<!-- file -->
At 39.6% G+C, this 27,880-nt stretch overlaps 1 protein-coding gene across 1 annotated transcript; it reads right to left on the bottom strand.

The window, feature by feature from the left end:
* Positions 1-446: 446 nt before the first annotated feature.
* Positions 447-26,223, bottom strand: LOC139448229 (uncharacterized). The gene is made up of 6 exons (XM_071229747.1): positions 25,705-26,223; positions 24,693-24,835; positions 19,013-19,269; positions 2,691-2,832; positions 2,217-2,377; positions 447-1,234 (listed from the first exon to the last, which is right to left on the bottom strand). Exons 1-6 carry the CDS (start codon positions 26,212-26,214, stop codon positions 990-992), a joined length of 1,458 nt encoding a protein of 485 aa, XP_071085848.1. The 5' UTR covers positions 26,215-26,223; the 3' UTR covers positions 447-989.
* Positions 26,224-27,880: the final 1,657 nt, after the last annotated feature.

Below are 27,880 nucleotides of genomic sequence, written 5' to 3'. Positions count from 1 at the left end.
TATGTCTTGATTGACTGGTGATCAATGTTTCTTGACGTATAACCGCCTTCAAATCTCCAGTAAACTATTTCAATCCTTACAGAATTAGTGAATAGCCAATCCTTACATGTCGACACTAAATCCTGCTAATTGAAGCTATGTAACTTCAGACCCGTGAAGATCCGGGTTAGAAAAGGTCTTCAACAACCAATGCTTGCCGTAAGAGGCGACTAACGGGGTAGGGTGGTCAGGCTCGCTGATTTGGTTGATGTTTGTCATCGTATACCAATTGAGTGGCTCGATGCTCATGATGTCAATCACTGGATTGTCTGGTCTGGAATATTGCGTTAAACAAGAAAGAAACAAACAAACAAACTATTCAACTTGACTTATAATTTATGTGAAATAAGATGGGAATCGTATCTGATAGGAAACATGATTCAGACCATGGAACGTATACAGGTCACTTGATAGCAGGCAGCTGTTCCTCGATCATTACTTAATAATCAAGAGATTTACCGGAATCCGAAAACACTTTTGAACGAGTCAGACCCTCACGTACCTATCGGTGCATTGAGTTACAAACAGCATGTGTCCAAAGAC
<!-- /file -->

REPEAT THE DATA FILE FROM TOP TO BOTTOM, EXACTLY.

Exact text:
At 39.6% G+C, this 27,880-nt stretch overlaps 1 protein-coding gene across 1 annotated transcript; it reads right to left on the bottom strand.

The window, feature by feature from the left end:
* Positions 1-446: 446 nt before the first annotated feature.
* Positions 447-26,223, bottom strand: LOC139448229 (uncharacterized). The gene is made up of 6 exons (XM_071229747.1): positions 25,705-26,223; positions 24,693-24,835; positions 19,013-19,269; positions 2,691-2,832; positions 2,217-2,377; positions 447-1,234 (listed from the first exon to the last, which is right to left on the bottom strand). Exons 1-6 carry the CDS (start codon positions 26,212-26,214, stop codon positions 990-992), a joined length of 1,458 nt encoding a protein of 485 aa, XP_071085848.1. The 5' UTR covers positions 26,215-26,223; the 3' UTR covers positions 447-989.
* Positions 26,224-27,880: the final 1,657 nt, after the last annotated feature.

Below are 27,880 nucleotides of genomic sequence, written 5' to 3'. Positions count from 1 at the left end.
TATGTCTTGATTGACTGGTGATCAATGTTTCTTGACGTATAACCGCCTTCAAATCTCCAGTAAACTATTTCAATCCTTACAGAATTAGTGAATAGCCAATCCTTACATGTCGACACTAAATCCTGCTAATTGAAGCTATGTAACTTCAGACCCGTGAAGATCCGGGTTAGAAAAGGTCTTCAACAACCAATGCTTGCCGTAAGAGGCGACTAACGGGGTAGGGTGGTCAGGCTCGCTGATTTGGTTGATGTTTGTCATCGTATACCAATTGAGTGGCTCGATGCTCATGATGTCAATCACTGGATTGTCTGGTCTGGAATATTGCGTTAAACAAGAAAGAAACAAACAAACAAACTATTCAACTTGACTTATAATTTATGTGAAATAAGATGGGAATCGTATCTGATAGGAAACATGATTCAGACCATGGAACGTATACAGGTCACTTGATAGCAGGCAGCTGTTCCTCGATCATTACTTAATAATCAAGAGATTTACCGGAATCCGAAAACACTTTTGAACGAGTCAGACCCTCACGTACCTATCGGTGCATTGAGTTACAAACAGCATGTGTCCAAAGAC